Publications by authors named "Ellen Moholt"

6 Publications

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Fatigue in patients with early rheumatoid arthritis undergoing treat-to-target therapy: predictors and response to treatment.

Ann Rheum Dis 2021 Aug 13. Epub 2021 Aug 13.

Division of Rheumatology and Research, Diakonhjemmet Hospital, Oslo, Norway.

Objectives: Fatigue is a frequent symptom in rheumatoid arthritis (RA) and has high impact on quality of life. We explored associations between disease activity and fatigue in patients with early RA during the initial 24 months of modern treat-to-target therapy and predictors of fatigue after 24 months of follow-up.

Methods: Data were obtained from the treat-to-target, tight control Aiming for Remission in Rheumatoid Arthritis: a Randomised Trial Examining the Benefit of Ultrasound in a Clinical Tight Control Regime (ARCTIC) trial. Fatigue was measured on a visual analogue scale (VAS) from 0 to 100 mm and defined as clinically relevant if VAS was ≥20 mm. Baseline predictors of fatigue at 24 months were analysed by multivariable logistic regression.

Results: 205 patients with fatigue data at baseline and 24 months were included. Median (25th, 75th percentiles) symptom duration was 5.4 months (2.8, 10.4), fatigue VAS 37.0 mm (13.0, 62.0) and mean Disease Activity Score (DAS) 3.4 (SD 1.1) at baseline. Prevalence of fatigue declined from 69% at baseline to 38% at 24 months. Fewer swollen joints (OR 0.92, 95% CI 0.87 to 0.98, p=0.006), lower power Doppler ultrasound score (OR 0.95, 95% CI 0.90 to 0.99, p=0.027) and higher patient global assessment (PGA) (OR 1.03, 95% CI 1.01 to 1.04, p<0.001) increased the risk of clinically relevant fatigue at 24 months. Not achieving remission at 6 months was associated with a higher risk of reporting fatigue at 24 months.

Conclusions: Fatigue in patients with early RA was prevalent at disease onset, with a rapid and sustained reduction during treatment. Low objective disease activity and high PGA at baseline were predictors of clinically relevant fatigue at 24 months.
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http://dx.doi.org/10.1136/annrheumdis-2021-220750DOI Listing
August 2021

Use of video consultations in an outpatient rheumatology clinic.

Tidsskr Nor Laegeforen 2021 05 19;141(8). Epub 2021 May 19.

Background: Due to the COVID-19 pandemic, the implementation of video consultations as an alternative to hospital face-to-face consultations was advanced for persons with rheumatic diseases at Diakonhjemmet Hospital. Video consultations were introduced in March 2020, and this article presents the experiences gained by healthcare professionals and patients.

Material And Method: The data was collected in June 2020 through focus-group interviews with healthcare professionals and through an anonymous online survey of patients who had attended video consultations during a period of three weeks in June 2020.

Results: The data from the focus-group interviews with seven rheumatologists and seven nurses were sorted into main thematic categories: patient, healthcare professional, consultation, and technology. The healthcare professionals felt that video consultations, with some exceptions, were appropriate in the follow-up of patients with rheumatic diseases, and especially for stable patients with no confounding issues. Of the 383 patients who were invited to participate, 139 (36 %) responded to the survey. The patients were largely satisfied with the video consultation, with a median score of 10 (quartiles 8-10) on a numerical rating scale from 0 to 10, however, 32 (27 %) patients considered the lack of clinical examination to be detrimental.

Interpretation: Video consultations are often appropriate in the follow-up of patients with a rheumatic disease.
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http://dx.doi.org/10.4045/tidsskr.20.0882DOI Listing
May 2021

Effect of Half-Dose vs Stable-Dose Conventional Synthetic Disease-Modifying Antirheumatic Drugs on Disease Flares in Patients With Rheumatoid Arthritis in Remission: The ARCTIC REWIND Randomized Clinical Trial.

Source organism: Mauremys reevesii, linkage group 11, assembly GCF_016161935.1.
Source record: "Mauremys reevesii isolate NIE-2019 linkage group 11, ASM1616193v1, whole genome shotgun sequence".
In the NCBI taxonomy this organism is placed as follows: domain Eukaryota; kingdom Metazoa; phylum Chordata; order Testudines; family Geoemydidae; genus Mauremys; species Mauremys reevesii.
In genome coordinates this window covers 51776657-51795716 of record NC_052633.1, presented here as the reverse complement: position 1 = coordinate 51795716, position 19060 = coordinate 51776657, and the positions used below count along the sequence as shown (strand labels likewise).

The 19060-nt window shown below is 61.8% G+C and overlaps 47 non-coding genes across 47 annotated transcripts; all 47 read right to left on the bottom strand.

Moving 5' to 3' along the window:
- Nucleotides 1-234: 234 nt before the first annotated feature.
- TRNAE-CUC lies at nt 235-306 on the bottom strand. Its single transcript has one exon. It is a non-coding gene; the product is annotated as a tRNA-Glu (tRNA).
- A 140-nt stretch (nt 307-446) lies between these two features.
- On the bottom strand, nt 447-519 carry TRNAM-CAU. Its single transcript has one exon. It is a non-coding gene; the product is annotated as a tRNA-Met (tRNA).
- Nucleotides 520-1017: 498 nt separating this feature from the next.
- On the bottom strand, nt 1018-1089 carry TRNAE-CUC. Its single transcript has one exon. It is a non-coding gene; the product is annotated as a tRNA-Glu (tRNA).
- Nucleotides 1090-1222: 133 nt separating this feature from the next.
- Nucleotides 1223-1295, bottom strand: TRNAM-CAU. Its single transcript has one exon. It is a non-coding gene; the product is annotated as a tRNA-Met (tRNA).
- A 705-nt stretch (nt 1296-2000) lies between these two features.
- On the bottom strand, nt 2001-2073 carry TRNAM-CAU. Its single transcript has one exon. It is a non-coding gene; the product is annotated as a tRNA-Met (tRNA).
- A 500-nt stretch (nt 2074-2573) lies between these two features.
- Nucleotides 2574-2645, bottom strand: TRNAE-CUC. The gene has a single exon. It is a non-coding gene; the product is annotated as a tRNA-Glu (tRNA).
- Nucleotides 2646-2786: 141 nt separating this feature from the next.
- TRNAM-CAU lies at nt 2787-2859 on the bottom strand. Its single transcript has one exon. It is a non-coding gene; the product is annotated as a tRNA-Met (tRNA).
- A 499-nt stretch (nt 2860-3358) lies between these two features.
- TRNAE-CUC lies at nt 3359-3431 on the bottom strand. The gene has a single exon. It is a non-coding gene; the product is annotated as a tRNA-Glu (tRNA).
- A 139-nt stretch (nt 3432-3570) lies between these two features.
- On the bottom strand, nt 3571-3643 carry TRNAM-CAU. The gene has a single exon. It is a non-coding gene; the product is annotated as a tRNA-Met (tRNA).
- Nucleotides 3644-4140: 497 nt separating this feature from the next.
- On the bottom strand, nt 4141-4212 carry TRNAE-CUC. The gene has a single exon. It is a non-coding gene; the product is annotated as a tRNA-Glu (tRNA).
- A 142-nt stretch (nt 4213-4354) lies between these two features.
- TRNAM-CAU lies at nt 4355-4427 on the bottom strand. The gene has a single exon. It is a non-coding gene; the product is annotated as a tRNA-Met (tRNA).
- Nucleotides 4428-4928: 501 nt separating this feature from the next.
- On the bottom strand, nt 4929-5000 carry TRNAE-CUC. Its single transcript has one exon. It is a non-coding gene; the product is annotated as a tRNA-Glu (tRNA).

JAMA 2021 05;325(17):1755-1764

Division of Rheumatology and Research, Diakonhjemmet Hospital, Oslo, Norway.

Importance: Sustained remission has become an achievable goal for patients with rheumatoid arthritis (RA) receiving conventional synthetic disease-modifying antirheumatic drugs (csDMARDs), but how to best treat patients in clinical remission remains unclear.

Objective: To assess the effect of tapering of csDMARDs, compared with continuing csDMARDs without tapering, on the risk of flares in patients with RA in sustained remission.

Design, Setting, And Participants: ARCTIC REWIND was a multicenter, randomized, parallel, open-label noninferiority study conducted in 10 Norwegian hospital-based rheumatology practices. A total of 160 patients with RA in remission for 12 months who were receiving stable csDMARD therapy were enrolled between June 2013 and June 2018, and the final visit occurred in June 2019.

Interventions: Patients were randomly assigned to half-dose csDMARDs (n = 80) or stable-dose csDMARDs (n = 80).

Main Outcomes And Measures: The primary end point was the proportion of patients with a disease flare between baseline and the 12-month follow-up, defined as a combination of Disease Activity Score (DAS) greater than 1.6 (threshold for RA remission), an increase in DAS score of 0.6 units or more, and at least 2 swollen joints. A disease flare could also be recorded if both the patient and investigator agreed that a clinically significant flare had occurred. A risk difference of 20% was defined as the noninferiority margin.

Results: Of 160 enrolled patients (mean [SD] age, 55.1 [11.9] years; 66% female), 156 received the allocated therapy, of which 155 without any major protocol violations were included in the primary analysis population (77 receiving half-dose and 78 receiving stable-dose csDMARDs). Flare occurred in 19 patients (25%) in the half-dose csDMARD group compared with 5 (6%) in the stable-dose csDMARD group (risk difference, 18% [95% CI, 7%-29%]). Adverse events occurred in 34 patients (44%) in the half-dose group and 42 (54%) in the stable-dose group, none leading to study discontinuation. No deaths occurred.

Conclusions And Relevance: Among patients with RA in remission taking csDMARD therapy, treatment with half-dose vs stable-dose csDMARDs did not demonstrate noninferiority for the percentage of patients with disease flares over 12 months, and there were significantly fewer flares in the stable-dose group. These findings do not support treatment with half-dose therapy.

Trial Registration: ClinicalTrials.gov Identifier: NCT01881308.
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http://dx.doi.org/10.1001/jama.2021.4542DOI Listing
http://www.ncbi.nlm.nih.gov/pmc/articles/PMC8097499PMC